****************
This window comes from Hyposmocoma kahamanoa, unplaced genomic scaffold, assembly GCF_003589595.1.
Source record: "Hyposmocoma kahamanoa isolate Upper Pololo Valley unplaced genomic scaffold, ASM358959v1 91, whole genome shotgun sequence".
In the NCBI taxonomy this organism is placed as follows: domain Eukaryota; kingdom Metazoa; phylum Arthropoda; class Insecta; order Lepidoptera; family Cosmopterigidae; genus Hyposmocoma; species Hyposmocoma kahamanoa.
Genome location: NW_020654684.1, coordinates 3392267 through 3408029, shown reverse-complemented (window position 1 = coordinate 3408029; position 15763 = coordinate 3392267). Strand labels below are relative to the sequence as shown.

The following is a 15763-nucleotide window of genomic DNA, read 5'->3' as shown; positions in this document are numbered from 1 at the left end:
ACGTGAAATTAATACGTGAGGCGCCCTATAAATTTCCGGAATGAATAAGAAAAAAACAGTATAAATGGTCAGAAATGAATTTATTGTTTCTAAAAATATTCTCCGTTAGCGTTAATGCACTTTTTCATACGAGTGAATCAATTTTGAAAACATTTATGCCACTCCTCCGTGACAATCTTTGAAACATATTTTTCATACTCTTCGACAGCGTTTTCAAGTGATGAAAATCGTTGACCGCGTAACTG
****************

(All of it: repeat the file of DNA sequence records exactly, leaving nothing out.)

This window comes from Hyposmocoma kahamanoa, unplaced genomic scaffold, assembly GCF_003589595.1.
Source record: "Hyposmocoma kahamanoa isolate Upper Pololo Valley unplaced genomic scaffold, ASM358959v1 91, whole genome shotgun sequence".
In the NCBI taxonomy this organism is placed as follows: domain Eukaryota; kingdom Metazoa; phylum Arthropoda; class Insecta; order Lepidoptera; family Cosmopterigidae; genus Hyposmocoma; species Hyposmocoma kahamanoa.
Genome location: NW_020654684.1, coordinates 3392267 through 3408029, shown reverse-complemented (window position 1 = coordinate 3408029; position 15763 = coordinate 3392267). Strand labels below are relative to the sequence as shown.

The following is a 15763-nucleotide window of genomic DNA, read 5'->3' as shown; positions in this document are numbered from 1 at the left end:
ACGTGAAATTAATACGTGAGGCGCCCTATAAATTTCCGGAATGAATAAGAAAAAAACAGTATAAATGGTCAGAAATGAATTTATTGTTTCTAAAAATATTCTCCGTTAGCGTTAATGCACTTTTTCATACGAGTGAATCAATTTTGAAAACATTTATGCCACTCCTCCGTGACAATCTTTGAAACATATTTTTCATACTCTTCGACAGCGTTTTCAAGTGATGAAAATCGTTGACCGCGTAACTG